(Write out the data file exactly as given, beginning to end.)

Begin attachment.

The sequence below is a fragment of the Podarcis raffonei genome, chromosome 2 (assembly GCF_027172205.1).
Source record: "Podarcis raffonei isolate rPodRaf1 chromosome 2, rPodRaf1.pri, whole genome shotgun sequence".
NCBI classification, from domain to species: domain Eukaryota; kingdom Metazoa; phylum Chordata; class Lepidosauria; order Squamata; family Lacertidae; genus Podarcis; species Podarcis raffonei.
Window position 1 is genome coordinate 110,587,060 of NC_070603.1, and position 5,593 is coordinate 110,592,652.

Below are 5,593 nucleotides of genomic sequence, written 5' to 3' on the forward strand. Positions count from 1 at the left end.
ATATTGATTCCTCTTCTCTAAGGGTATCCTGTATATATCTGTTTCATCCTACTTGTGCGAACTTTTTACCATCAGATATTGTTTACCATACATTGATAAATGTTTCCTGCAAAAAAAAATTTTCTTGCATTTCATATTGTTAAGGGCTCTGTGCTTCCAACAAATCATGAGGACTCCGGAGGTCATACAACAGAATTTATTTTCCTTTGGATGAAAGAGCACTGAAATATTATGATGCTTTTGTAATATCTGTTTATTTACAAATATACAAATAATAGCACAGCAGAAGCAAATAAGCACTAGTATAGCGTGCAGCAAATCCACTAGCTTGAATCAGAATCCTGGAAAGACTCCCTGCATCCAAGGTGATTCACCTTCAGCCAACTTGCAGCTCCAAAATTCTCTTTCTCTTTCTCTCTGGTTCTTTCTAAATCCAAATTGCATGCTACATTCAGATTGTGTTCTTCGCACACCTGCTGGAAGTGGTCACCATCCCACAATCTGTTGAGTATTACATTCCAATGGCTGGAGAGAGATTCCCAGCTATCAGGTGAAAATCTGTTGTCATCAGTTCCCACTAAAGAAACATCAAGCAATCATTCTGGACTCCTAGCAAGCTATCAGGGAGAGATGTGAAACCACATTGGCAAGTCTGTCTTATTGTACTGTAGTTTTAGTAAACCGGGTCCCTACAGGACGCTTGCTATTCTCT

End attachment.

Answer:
The sequence below is a fragment of the Podarcis raffonei genome, chromosome 2 (assembly GCF_027172205.1).
Source record: "Podarcis raffonei isolate rPodRaf1 chromosome 2, rPodRaf1.pri, whole genome shotgun sequence".
NCBI classification, from domain to species: domain Eukaryota; kingdom Metazoa; phylum Chordata; class Lepidosauria; order Squamata; family Lacertidae; genus Podarcis; species Podarcis raffonei.
Window position 1 is genome coordinate 110,587,060 of NC_070603.1, and position 5,593 is coordinate 110,592,652.

Below are 5,593 nucleotides of genomic sequence, written 5' to 3' on the forward strand. Positions count from 1 at the left end.
ATATTGATTCCTCTTCTCTAAGGGTATCCTGTATATATCTGTTTCATCCTACTTGTGCGAACTTTTTACCATCAGATATTGTTTACCATACATTGATAAATGTTTCCTGCAAAAAAAAATTTTCTTGCATTTCATATTGTTAAGGGCTCTGTGCTTCCAACAAATCATGAGGACTCCGGAGGTCATACAACAGAATTTATTTTCCTTTGGATGAAAGAGCACTGAAATATTATGATGCTTTTGTAATATCTGTTTATTTACAAATATACAAATAATAGCACAGCAGAAGCAAATAAGCACTAGTATAGCGTGCAGCAAATCCACTAGCTTGAATCAGAATCCTGGAAAGACTCCCTGCATCCAAGGTGATTCACCTTCAGCCAACTTGCAGCTCCAAAATTCTCTTTCTCTTTCTCTCTGGTTCTTTCTAAATCCAAATTGCATGCTACATTCAGATTGTGTTCTTCGCACACCTGCTGGAAGTGGTCACCATCCCACAATCTGTTGAGTATTACATTCCAATGGCTGGAGAGAGATTCCCAGCTATCAGGTGAAAATCTGTTGTCATCAGTTCCCACTAAAGAAACATCAAGCAATCATTCTGGACTCCTAGCAAGCTATCAGGGAGAGATGTGAAACCACATTGGCAAGTCTGTCTTATTGTACTGTAGTTTTAGTAAACCGGGTCCCTACAGGACGCTTGCTATTCTCT